Monday, August 12, 2019

'Nice Brown Bread, Homely Sweet and Nutritive'

Another skill once thought mandatory, now nearing extinction: a gift for gratitude, a pleasing enthusiasm for saying thank you. Since they were first able to scrawl we expected our sons to write thank-you notes for gifts and favors received, especially as friends and family members are dispersed across the country. If you expect more gifts in the future, we reminded them, you’d better mind your manners today. Yes, even “thank you” can be mercenary. Second only to morals, manners lubricate life and keep things humming.

“You have overwhelmed me with your favours. I have received positively a little library from Baldwyn’s. I do not know how I have deserved such a bounty.”

Charles Lamb is writing to Sir Charles Abraham Elton, 6th Baronet (1778-1853), a soldier (who received his commission at age fifteen in the 48th Regiment of Foot), poet and translator. The letter is variously dated Aug. 17, 1821 (or 1824) and Aug. 12, 1829. The editor of Lamb’s letters, E.V. Lucas, tells us Elton had sent Lamb a selection of his own books, including Specimens of the Classical Poets in a chronological series from Homer to Tryphiodorus (1814), translated by Elton into English verse. Lamb is a master of thanksgiving, as is William Cowper in his letters. Lamb knew that the secret of charming gratitude is specificity, not a vague generality:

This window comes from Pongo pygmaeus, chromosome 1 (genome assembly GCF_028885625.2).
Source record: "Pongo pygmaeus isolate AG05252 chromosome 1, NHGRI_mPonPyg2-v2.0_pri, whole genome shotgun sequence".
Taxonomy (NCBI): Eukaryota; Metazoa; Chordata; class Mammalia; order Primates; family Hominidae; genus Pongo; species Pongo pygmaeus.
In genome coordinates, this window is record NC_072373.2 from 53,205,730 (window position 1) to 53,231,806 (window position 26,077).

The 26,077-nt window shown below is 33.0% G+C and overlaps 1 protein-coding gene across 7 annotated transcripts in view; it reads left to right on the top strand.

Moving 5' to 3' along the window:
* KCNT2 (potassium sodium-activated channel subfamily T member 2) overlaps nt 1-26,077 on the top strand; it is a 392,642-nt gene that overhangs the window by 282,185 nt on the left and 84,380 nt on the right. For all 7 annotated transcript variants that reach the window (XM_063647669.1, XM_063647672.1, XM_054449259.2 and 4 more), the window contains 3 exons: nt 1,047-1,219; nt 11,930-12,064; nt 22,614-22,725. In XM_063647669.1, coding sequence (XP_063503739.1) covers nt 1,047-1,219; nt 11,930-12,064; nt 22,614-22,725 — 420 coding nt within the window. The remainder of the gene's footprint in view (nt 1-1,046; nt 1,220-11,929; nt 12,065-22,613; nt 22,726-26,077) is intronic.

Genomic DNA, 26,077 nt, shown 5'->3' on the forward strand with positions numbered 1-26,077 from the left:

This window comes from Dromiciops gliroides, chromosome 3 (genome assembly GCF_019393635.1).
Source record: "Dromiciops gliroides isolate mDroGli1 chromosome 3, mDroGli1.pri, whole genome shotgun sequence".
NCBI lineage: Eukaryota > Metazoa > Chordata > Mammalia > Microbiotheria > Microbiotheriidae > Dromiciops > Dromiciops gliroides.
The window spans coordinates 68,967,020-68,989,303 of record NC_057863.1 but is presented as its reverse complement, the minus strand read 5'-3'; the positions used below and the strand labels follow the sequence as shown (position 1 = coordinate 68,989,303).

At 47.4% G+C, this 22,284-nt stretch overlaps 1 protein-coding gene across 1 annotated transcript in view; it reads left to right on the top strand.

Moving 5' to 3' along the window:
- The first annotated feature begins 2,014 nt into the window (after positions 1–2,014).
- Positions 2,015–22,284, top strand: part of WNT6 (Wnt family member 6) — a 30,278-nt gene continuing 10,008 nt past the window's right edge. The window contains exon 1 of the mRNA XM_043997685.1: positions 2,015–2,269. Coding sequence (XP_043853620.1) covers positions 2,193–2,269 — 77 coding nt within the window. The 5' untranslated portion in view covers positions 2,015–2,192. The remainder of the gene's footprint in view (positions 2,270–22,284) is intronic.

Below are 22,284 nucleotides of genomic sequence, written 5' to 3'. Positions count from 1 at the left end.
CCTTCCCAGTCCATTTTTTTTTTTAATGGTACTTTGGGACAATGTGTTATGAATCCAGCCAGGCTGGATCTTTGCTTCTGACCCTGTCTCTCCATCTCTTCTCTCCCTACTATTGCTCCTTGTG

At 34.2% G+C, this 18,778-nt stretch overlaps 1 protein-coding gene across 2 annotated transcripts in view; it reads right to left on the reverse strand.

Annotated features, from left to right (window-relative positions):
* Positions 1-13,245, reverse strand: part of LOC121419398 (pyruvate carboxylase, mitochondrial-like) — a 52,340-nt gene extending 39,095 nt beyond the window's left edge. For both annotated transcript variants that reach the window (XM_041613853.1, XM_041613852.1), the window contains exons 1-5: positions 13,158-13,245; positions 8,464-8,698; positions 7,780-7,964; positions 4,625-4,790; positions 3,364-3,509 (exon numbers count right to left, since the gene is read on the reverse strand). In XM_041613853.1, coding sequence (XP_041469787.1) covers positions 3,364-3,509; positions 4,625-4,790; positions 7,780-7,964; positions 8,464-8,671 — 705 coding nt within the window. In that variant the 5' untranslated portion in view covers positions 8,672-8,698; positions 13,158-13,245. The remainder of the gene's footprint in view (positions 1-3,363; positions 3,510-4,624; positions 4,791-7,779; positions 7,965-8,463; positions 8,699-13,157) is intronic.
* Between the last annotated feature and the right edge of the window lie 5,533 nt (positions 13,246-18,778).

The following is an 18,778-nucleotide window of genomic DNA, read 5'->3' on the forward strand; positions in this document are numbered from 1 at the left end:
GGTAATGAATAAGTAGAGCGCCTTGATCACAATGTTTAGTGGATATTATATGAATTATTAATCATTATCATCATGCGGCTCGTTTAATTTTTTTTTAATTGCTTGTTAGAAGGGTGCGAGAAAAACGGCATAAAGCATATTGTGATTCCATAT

“We have been up to the ear in the classics ever since it came. I have been greatly pleased, but most, I think, with the Hesiod, — the Titan battle quite amused me. Gad, it was no child's play — and then the homely aphorisms at the end of the works — how adroitly you have turned them! Can he be the same Hesiod who did the Titans?”

Elton also included a volume of his own poetry, The Brothers and Other Poems (1820), of which Lamb writes: “I will say nothing of the tenderest parts in your own little volume, at the end of such a slatternly scribble as this, but indeed they cost us some tears.” And here is Lamb’s finest sentiment:

“But to read [Hesiod’s] Days and Works, is like eating nice brown bread, homely sweet and nutritive.”

1 comment:

rgfrim said...

Another form worth considering is the condolence note. None other than Saul Bellow diligently observed deaths of relatives, friends and acquaintances with truly sincere and compassionate letters of condolence. ( see the first edition of his “ Letters”). Indeed, I would advise readers confronted with such a loss and at a loss for what to say just copy one of Bellow’s meaningful missives.